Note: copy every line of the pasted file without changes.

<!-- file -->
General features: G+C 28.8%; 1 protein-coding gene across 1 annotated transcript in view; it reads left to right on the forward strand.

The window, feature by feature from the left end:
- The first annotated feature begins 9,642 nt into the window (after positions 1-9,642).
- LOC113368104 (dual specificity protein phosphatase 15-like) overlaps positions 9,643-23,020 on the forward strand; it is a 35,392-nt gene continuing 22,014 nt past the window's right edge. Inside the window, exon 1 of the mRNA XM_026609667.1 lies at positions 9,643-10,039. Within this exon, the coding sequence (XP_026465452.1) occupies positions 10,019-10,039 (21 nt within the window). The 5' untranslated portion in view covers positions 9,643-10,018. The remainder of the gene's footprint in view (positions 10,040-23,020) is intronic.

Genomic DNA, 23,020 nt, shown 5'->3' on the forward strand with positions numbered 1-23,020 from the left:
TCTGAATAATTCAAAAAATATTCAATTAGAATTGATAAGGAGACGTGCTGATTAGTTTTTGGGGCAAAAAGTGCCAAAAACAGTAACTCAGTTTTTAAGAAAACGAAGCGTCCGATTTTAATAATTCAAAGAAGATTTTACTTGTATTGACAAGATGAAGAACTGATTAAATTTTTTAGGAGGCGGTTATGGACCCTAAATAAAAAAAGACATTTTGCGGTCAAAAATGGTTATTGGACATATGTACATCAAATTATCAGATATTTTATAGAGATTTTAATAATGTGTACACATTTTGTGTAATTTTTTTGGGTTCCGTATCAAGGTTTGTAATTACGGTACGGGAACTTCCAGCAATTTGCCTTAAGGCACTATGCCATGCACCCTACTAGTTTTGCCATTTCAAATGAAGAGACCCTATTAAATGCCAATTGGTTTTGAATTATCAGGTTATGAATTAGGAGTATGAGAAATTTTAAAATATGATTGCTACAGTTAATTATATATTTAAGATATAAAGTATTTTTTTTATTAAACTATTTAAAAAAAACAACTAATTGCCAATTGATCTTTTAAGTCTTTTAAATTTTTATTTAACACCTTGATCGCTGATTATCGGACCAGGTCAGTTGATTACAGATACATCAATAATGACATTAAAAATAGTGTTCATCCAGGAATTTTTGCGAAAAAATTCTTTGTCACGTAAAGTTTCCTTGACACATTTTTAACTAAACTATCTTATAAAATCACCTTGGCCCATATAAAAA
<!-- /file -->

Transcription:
General features: G+C 28.8%; 1 protein-coding gene across 1 annotated transcript in view; it reads left to right on the forward strand.

The window, feature by feature from the left end:
- The first annotated feature begins 9,642 nt into the window (after positions 1-9,642).
- LOC113368104 (dual specificity protein phosphatase 15-like) overlaps positions 9,643-23,020 on the forward strand; it is a 35,392-nt gene continuing 22,014 nt past the window's right edge. Inside the window, exon 1 of the mRNA XM_026609667.1 lies at positions 9,643-10,039. Within this exon, the coding sequence (XP_026465452.1) occupies positions 10,019-10,039 (21 nt within the window). The 5' untranslated portion in view covers positions 9,643-10,018. The remainder of the gene's footprint in view (positions 10,040-23,020) is intronic.

Genomic DNA, 23,020 nt, shown 5'->3' on the forward strand with positions numbered 1-23,020 from the left:
TCTGAATAATTCAAAAAATATTCAATTAGAATTGATAAGGAGACGTGCTGATTAGTTTTTGGGGCAAAAAGTGCCAAAAACAGTAACTCAGTTTTTAAGAAAACGAAGCGTCCGATTTTAATAATTCAAAGAAGATTTTACTTGTATTGACAAGATGAAGAACTGATTAAATTTTTTAGGAGGCGGTTATGGACCCTAAATAAAAAAAGACATTTTGCGGTCAAAAATGGTTATTGGACATATGTACATCAAATTATCAGATATTTTATAGAGATTTTAATAATGTGTACACATTTTGTGTAATTTTTTTGGGTTCCGTATCAAGGTTTGTAATTACGGTACGGGAACTTCCAGCAATTTGCCTTAAGGCACTATGCCATGCACCCTACTAGTTTTGCCATTTCAAATGAAGAGACCCTATTAAATGCCAATTGGTTTTGAATTATCAGGTTATGAATTAGGAGTATGAGAAATTTTAAAATATGATTGCTACAGTTAATTATATATTTAAGATATAAAGTATTTTTTTTATTAAACTATTTAAAAAAAACAACTAATTGCCAATTGATCTTTTAAGTCTTTTAAATTTTTATTTAACACCTTGATCGCTGATTATCGGACCAGGTCAGTTGATTACAGATACATCAATAATGACATTAAAAATAGTGTTCATCCAGGAATTTTTGCGAAAAAATTCTTTGTCACGTAAAGTTTCCTTGACACATTTTTAACTAAACTATCTTATAAAATCACCTTGGCCCATATAAAAA